He edited and published London (1841) in three volumes, a heavily illustrated history of the city.

Besides many illustrated editions of standard works, including in 1842 an edition of the works of William Shakespeare entitled The Pictorial Shakspere, which had appeared in parts (1838–1841), Knight published a variety of illustrated works, such as Old England and The Land we Live in and The Pictorial Gallery of Arts – Useful Arts, the latter based on the Great Exhibition of 1851. He also undertook the series known as Knight's Weekly Volume for All Readers (sometimes referred to as Knight's Weekly Volumes), himself contributing the first volume, a biography of William Caxton (1844), as well as one on Sir Thomas Gresham (1845). Many famous books, Harriet Martineau's Tales, Anna Brownell Jameson's Early Italian Painters and G. H. Lewes's Biographical History of Philosophy, appeared for the first time in this series.[5]

His zeal for popular instruction saw him publish The National Cyclopaedia of Useful Knowledge (1847-1851) in 12 volumes, and, The English Encyclopaedia: A Dictionary of Useful Knowledge (1854-1862) in 22 volumes, with a 4 volume supplement. The latter work essentially a revision of The Penny Cyclopaedia. Knight also launched the Local Government Chronicle in 1855, and at about the same time he began his Popular History of England (8 vols., 1856–1862).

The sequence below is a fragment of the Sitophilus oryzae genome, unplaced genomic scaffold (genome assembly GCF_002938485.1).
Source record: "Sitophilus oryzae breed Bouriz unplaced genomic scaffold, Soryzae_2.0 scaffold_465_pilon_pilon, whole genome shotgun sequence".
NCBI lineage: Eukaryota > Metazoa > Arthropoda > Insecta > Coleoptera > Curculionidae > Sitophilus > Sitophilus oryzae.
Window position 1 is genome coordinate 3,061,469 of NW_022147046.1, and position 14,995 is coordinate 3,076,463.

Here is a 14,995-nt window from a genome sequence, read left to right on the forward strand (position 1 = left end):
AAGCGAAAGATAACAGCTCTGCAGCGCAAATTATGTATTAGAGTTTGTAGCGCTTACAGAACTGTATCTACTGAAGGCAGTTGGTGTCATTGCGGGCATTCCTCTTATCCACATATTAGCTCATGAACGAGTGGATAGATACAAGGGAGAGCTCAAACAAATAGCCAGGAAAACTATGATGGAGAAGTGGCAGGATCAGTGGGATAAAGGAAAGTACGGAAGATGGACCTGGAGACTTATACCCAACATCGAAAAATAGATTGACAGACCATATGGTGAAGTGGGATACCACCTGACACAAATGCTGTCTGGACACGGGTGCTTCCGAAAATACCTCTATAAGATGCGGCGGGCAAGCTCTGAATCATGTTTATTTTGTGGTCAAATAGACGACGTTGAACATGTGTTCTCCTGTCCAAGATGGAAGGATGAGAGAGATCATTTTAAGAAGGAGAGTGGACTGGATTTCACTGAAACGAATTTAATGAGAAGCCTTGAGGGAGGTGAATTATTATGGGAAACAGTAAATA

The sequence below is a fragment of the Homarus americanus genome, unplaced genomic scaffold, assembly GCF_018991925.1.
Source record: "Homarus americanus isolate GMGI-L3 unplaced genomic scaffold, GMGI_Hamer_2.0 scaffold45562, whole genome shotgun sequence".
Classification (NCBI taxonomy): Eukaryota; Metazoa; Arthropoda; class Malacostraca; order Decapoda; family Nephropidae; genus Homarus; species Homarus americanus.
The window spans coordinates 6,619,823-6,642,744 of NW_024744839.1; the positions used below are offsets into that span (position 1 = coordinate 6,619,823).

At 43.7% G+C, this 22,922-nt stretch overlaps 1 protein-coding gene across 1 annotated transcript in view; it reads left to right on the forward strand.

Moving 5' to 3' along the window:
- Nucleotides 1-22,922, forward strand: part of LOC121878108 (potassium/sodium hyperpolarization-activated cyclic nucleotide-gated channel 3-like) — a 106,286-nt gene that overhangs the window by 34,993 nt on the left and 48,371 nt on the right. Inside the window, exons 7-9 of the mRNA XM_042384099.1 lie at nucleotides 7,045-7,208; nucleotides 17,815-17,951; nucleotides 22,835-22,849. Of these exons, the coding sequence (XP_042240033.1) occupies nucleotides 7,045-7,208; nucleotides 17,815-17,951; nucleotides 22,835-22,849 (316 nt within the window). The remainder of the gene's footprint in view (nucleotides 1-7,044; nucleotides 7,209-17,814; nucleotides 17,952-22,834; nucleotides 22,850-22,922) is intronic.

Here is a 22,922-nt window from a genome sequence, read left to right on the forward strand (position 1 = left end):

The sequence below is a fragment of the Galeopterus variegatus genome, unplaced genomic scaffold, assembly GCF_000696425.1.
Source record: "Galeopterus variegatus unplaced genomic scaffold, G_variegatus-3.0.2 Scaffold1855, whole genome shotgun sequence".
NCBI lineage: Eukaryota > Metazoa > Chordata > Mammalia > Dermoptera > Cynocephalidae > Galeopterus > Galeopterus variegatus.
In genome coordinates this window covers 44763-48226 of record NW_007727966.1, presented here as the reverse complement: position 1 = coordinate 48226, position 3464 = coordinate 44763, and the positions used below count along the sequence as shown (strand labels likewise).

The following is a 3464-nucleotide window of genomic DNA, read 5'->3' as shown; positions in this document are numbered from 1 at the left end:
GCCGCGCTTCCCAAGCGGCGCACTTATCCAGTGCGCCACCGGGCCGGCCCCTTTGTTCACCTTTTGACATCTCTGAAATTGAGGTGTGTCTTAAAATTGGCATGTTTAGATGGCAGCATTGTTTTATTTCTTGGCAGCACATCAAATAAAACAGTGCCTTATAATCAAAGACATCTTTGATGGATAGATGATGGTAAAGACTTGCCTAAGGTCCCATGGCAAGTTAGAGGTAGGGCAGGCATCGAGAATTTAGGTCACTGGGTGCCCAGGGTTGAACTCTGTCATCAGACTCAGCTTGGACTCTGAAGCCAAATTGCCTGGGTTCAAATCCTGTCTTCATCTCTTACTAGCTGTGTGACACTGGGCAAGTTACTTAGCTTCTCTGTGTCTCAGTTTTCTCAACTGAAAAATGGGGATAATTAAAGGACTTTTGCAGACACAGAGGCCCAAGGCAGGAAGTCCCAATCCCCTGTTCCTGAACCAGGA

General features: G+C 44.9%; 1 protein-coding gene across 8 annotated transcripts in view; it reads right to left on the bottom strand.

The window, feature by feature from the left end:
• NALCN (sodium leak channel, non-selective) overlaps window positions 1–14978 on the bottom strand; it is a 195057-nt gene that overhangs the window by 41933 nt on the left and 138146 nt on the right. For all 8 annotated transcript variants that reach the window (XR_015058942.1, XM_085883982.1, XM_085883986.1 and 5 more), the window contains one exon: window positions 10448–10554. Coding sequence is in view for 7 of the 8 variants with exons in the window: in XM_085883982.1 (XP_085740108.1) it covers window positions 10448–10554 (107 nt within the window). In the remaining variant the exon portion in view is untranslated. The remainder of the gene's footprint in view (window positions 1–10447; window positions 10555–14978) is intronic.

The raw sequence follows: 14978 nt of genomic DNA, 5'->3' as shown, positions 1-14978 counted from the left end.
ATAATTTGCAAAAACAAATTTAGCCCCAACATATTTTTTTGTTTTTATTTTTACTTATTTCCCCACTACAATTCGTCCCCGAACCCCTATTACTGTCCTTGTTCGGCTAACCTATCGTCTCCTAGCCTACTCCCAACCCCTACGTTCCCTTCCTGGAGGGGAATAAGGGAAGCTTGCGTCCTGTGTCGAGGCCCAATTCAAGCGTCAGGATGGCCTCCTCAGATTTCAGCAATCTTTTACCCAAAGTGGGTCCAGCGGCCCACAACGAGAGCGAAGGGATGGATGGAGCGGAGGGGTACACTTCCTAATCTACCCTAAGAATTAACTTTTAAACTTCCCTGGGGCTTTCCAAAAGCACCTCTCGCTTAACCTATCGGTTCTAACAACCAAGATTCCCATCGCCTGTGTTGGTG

In addition to being the editor and author of Penny Magazine and Penny Cyclopedia, and other popular works, Knight wrote The Results of Machinery[6] (1831) and Knowledge is Power, which was published in 1855.[7] A Popular History of England over eight volumes appeared in 1856. In 1864 he withdrew from the business of publishing, but he continued to write nearly to the close of his long life, authoring The Shadows of the Old Booksellers (1865), an autobiography under the title Passages of a Working Life during Half a Century (2 vols., 1864–1865), and an historical novel, Begg'd at Court (1867).[5][8]



In 1838 Knight took out a patent for, "improvements in the process and in the apparatus used in the production of coloured impressions on paper, vellum, parchment and pasteboard by surface printing."[9]